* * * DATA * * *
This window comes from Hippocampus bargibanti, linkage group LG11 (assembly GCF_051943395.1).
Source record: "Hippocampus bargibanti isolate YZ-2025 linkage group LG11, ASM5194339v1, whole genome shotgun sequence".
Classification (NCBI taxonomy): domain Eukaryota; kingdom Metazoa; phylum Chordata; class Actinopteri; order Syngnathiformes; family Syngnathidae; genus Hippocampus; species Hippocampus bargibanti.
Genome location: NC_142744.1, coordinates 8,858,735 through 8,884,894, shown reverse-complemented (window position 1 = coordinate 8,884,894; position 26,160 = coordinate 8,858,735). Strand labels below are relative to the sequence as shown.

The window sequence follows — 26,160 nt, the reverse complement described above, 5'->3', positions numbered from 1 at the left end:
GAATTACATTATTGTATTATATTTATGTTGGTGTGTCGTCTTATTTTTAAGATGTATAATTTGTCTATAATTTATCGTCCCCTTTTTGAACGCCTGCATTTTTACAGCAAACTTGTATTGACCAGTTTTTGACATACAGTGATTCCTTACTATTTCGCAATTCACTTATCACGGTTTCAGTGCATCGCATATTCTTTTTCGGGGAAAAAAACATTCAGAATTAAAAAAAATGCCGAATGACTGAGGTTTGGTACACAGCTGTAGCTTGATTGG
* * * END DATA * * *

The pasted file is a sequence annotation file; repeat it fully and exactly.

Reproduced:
This window comes from Hippocampus bargibanti, linkage group LG11 (assembly GCF_051943395.1).
Source record: "Hippocampus bargibanti isolate YZ-2025 linkage group LG11, ASM5194339v1, whole genome shotgun sequence".
Classification (NCBI taxonomy): domain Eukaryota; kingdom Metazoa; phylum Chordata; class Actinopteri; order Syngnathiformes; family Syngnathidae; genus Hippocampus; species Hippocampus bargibanti.
Genome location: NC_142744.1, coordinates 8,858,735 through 8,884,894, shown reverse-complemented (window position 1 = coordinate 8,884,894; position 26,160 = coordinate 8,858,735). Strand labels below are relative to the sequence as shown.

The window sequence follows — 26,160 nt, the reverse complement described above, 5'->3', positions numbered from 1 at the left end:
GAATTACATTATTGTATTATATTTATGTTGGTGTGTCGTCTTATTTTTAAGATGTATAATTTGTCTATAATTTATCGTCCCCTTTTTGAACGCCTGCATTTTTACAGCAAACTTGTATTGACCAGTTTTTGACATACAGTGATTCCTTACTATTTCGCAATTCACTTATCACGGTTTCAGTGCATCGCATATTCTTTTTCGGGGAAAAAAACATTCAGAATTAAAAAAAATGCCGAATGACTGAGGTTTGGTACACAGCTGTAGCTTGATTGG